Not to worry though, the Publix largesse will pass, eventually. Commissioners Phil Diamond and Vicki Vargo will vote against the incentives (they voted against the memorandum of understanding in November too) and the rest will vote for it.
Orlando, as we all learn 14 minutes after unpacking suitcases, is a humorless town. Irreverence gets the wing nuts' undies in a bunch, and shortly thereafter a controversy erupts; a predictable, boring controversy that serves only to remind us what a humorless town we live in. It's a vicious cycle.
And so we were shocked shocked! by the billboard we spotted off I-4 just south of downtown that read, and we quote, "Welcome to Moe's God." It was a brilliant play on those anonymously funded black billboards with white text that sprouted like weeds across Florida's highway system a few years back, bearing slogans like "You think it's hot here? God' and "We need to talk God." Quite frankly, the Almighty endorsement of Moe's Southwest Grill made us hungry for some Tex-Mex.
"There's no way that's going to last," we muttered to ourselves, as we drove along, scrupulously obeying the posted speed limit. "Not in this city."
Sure enough, it didn't. A few days later, we drove by and the sign read, "Welcome to Moe's Moe." Lame and tame.
According to Moe's corporate office in Atlanta, the billboard was put up by a local franchisee Carl Griffenkranz, the vice president of marketing for Raving Brands, Moe's parent company, declined to say which one without corporate's knowledge. It took a grand total of two e-mails and a few queries from other franchisees to get it quashed.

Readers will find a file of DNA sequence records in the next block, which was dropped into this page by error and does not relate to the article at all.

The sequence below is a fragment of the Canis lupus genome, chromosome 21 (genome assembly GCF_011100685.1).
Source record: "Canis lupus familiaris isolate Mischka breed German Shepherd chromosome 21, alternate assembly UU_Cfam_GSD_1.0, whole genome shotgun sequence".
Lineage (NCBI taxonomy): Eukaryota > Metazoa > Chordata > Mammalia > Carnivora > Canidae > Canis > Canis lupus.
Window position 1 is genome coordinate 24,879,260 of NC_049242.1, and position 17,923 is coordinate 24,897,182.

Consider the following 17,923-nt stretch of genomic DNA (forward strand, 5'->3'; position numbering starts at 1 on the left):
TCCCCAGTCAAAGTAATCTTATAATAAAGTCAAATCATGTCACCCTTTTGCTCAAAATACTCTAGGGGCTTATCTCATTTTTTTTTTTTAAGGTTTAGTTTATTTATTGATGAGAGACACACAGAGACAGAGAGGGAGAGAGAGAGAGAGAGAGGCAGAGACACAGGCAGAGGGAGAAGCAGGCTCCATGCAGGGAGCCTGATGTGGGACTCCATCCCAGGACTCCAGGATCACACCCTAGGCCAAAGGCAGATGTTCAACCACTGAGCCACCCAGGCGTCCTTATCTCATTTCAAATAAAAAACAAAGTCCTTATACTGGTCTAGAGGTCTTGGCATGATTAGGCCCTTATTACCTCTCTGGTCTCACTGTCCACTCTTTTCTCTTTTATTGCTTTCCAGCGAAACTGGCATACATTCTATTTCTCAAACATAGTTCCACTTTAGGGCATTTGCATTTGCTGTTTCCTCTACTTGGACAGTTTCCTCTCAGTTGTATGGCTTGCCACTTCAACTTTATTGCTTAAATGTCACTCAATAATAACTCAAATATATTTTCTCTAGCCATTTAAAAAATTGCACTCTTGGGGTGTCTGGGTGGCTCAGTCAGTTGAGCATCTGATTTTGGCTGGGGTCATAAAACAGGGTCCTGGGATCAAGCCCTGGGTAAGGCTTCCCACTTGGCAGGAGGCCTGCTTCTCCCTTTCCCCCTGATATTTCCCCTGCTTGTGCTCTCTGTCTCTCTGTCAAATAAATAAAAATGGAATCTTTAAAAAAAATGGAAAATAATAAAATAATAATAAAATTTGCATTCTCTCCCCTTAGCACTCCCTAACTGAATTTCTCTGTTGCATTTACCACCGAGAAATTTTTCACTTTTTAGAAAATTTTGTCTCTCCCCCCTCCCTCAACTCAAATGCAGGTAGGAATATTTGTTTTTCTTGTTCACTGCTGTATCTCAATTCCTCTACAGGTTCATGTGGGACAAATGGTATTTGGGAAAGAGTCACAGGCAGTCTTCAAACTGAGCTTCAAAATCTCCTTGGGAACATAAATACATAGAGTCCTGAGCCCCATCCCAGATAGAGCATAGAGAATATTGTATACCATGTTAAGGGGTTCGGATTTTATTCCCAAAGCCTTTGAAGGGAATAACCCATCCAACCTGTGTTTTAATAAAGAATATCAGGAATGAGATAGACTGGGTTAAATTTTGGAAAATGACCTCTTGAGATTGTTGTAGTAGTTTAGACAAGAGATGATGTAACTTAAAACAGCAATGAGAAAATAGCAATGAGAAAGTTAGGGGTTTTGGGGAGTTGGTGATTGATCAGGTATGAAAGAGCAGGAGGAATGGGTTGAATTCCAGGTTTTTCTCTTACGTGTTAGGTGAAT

Griffenkranz says, as a matter of policy, Moe's doesn't delve into religion or politics. "We're irreverent, we're funny … `but` we don't touch those," he says.
Suddenly Tex-Mex doesn't sound so good.
WHO, WHAT, HOW and WHY:
ASK IAN THE I.T. GUY!
Q: How easy is it to hack into voting machines? Can you tell me exactly how to do it? Bonus question: Did you hack the election?
The optical scan machines have a weakness at the point of the central tabulator, which is merely a PC that stores vote information in an Access database and logs hits on the database by the voting software (but not necessarily other file operations). The hack is to up open the database up in Access and copy-and-paste cell contents between candidates before uploading the results. Takes about 30 seconds.
Problem is, you have to be a precinct worker to be able to touch the central tabulator. Of course, there are always man-in-the-middle attacks, where you hijack and alter the data en route from the tabulators to the central system, which occurs unencrypted over POTS (plain old telephone system) lines. Blackboxvoting.com has detailed information on hacking the voting system and how to detect it.
Now, as to whether or not I personally hacked anything in the voting system this year, I've been advised by my attorney not to say anything too detailed. But if I'd gotten my way, we wouldn't be looking at four more years.